about the paper negative

Discussion in 'Alternative Techniques & Photo Gallery' started by mysteryscribe, Mar 7, 2006.

  1. mysteryscribe

    mysteryscribe TPF Noob!

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    I have been going a little mad shooting paper negatives in a large format camera. I found something rather interesting but can't put a handle on it. I know about retroprocity (sp) but I can get a good paper negative at normal exposure down to about a minute, then it goes nuts. I mean really nutso.

    After a minute I finally cranked the iso down to 1. I usually use five, Still couldnt get enough light on the paper. Then I added stops and i cant get a handle on it. It's making me crazy. I dont think I have made a single decent negatative longer than a minute exposure. Outside it works fine, its just in the studio that I can't make it work. Pin holes at fifteen minutes outside work peachy keen, but in the studio even with a decent lens I get bumpkus.

    Anybody familier with paper negs from the camera.
     
  2. terri

    terri Administrator Staff Member Supporting Member

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    I'm not, but this is an intriguing problem and hopefully, someone will weigh in here who can shed some insight. I'll move this thread over to the darkroom forum if you'd like, you might get more views over there. Let me know!

    Good to see you posting again, mystery, even if you had to be driven mad in order to do so. :mrgreen:
     
  3. Unimaxium

    Unimaxium TPF Noob!

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    There's a characteristic with any kind of film (or paper) called reciprocity failure. Basically, as times get really short or really long, reciprocity becomes no longer a linear relationship and the times needed for a proper exposure differ from what is expected. For example, if hypothetically a scene requires 1 minute at f/8, then it might need 2.5 or 3 minutes at f/11. I have absolutely no experience shooting with paper, so I don't know how much it's affected compared to film, but this might be what you're experiencing. Maybe someone else can chime in with more experience.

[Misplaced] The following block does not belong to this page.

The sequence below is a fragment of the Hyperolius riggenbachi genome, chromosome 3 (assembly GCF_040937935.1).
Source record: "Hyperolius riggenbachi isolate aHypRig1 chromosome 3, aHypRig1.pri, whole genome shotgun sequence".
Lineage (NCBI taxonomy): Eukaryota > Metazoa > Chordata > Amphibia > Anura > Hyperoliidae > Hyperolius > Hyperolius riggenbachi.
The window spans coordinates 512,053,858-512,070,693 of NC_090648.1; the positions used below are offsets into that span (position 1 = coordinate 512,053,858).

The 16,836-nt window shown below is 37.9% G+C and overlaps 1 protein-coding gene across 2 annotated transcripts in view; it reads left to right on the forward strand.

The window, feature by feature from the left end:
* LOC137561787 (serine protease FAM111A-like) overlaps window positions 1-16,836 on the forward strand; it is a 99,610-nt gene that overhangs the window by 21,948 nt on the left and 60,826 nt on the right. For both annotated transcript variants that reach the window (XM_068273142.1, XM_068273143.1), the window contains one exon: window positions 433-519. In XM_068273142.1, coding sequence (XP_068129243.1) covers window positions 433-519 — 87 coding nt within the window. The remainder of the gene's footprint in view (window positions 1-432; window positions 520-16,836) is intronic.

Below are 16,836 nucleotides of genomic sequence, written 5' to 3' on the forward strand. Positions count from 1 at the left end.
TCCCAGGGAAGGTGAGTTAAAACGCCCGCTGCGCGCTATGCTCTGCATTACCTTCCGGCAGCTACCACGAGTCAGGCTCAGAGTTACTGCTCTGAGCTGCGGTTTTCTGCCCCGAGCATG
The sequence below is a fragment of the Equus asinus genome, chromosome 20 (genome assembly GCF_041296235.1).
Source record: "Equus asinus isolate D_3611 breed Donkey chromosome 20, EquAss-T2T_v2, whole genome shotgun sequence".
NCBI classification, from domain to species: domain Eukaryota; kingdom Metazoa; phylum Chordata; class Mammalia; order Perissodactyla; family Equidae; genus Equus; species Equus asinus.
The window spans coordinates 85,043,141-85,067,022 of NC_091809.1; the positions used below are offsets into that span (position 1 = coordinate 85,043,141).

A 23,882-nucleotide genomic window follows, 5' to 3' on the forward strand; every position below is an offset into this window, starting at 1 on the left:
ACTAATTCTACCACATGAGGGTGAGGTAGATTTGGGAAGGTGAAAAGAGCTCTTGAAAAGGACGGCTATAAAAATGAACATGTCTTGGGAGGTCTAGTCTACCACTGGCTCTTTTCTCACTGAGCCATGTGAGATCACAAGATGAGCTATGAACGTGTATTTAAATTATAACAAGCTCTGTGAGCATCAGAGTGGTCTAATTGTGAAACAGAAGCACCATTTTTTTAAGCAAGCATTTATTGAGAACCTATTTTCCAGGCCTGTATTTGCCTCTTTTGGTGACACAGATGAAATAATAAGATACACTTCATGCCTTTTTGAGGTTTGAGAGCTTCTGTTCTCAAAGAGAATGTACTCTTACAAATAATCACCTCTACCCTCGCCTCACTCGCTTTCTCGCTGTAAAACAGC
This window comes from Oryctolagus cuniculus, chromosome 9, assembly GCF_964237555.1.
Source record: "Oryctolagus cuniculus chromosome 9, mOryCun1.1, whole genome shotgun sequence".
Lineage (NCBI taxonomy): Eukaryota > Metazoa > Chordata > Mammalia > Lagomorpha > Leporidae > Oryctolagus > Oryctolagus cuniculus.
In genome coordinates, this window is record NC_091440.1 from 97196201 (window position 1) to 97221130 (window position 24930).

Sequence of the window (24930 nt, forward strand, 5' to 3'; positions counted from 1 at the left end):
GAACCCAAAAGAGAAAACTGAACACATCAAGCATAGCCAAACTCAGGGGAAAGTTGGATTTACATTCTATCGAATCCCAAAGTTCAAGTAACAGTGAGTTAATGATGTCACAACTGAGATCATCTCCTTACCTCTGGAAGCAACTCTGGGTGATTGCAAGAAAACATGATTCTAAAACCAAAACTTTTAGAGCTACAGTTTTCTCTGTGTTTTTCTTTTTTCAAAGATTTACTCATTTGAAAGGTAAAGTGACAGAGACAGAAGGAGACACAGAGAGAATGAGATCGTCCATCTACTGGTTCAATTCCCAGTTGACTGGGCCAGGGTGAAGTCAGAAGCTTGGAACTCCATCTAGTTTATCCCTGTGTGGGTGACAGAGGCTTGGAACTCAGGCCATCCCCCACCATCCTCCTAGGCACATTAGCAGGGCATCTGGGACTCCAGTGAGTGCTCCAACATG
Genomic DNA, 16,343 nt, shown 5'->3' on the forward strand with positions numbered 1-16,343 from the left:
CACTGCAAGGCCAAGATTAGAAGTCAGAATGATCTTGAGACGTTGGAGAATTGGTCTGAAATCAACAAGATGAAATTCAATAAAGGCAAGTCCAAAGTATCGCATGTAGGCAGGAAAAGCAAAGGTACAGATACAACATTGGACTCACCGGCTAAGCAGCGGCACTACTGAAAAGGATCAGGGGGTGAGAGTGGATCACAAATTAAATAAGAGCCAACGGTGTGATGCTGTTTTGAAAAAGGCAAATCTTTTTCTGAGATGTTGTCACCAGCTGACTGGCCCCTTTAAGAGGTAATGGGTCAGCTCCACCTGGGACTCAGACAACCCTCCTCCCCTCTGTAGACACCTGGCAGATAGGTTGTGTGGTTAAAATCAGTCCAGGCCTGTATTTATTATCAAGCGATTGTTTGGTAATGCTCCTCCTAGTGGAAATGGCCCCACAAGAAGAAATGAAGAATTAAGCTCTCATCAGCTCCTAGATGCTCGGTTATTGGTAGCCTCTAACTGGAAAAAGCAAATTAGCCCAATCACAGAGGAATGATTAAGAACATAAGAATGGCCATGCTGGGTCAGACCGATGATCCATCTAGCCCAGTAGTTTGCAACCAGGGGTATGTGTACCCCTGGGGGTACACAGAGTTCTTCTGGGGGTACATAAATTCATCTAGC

4. mysteryscribe

    mysteryscribe TPF Noob!

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    actually I am familier with the phenomina and i'm sure thats what it is. What I was hoping is that someone had some idea what formula might be for working with it. It gets so involved that I cant get a pattern in it at all. Sometimes I give it five stops extra and it looks two stops thin... I do it again with the two stops and it looks three stops thin. I have no idea what is going on. I know there and no significant light leaks because the paper is not fogged at all. If it was that the paper would be black on brown from lack of exposure.

    It may become moot because the unreliability of it.

    No thanks miss terry I like it right cherr just fine honey lamb. It your crew of wackos don't know about paper negatives no way anyone else will.

    By the way i got this really cool lens off a plate film camera had to fix the sticking but now that I have that done it is amazing a wallensak biomat with the old us fstop numbers. Hope that confuses you lol
     
  5. stingray

    stingray TPF Noob!

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    he does know i think, just spelt it real crazy.
    Presumably there's some sort of documentation on the paper negs you're using that would have a reciprococity (sp as well :p) graph on it... unless you coated it yourself?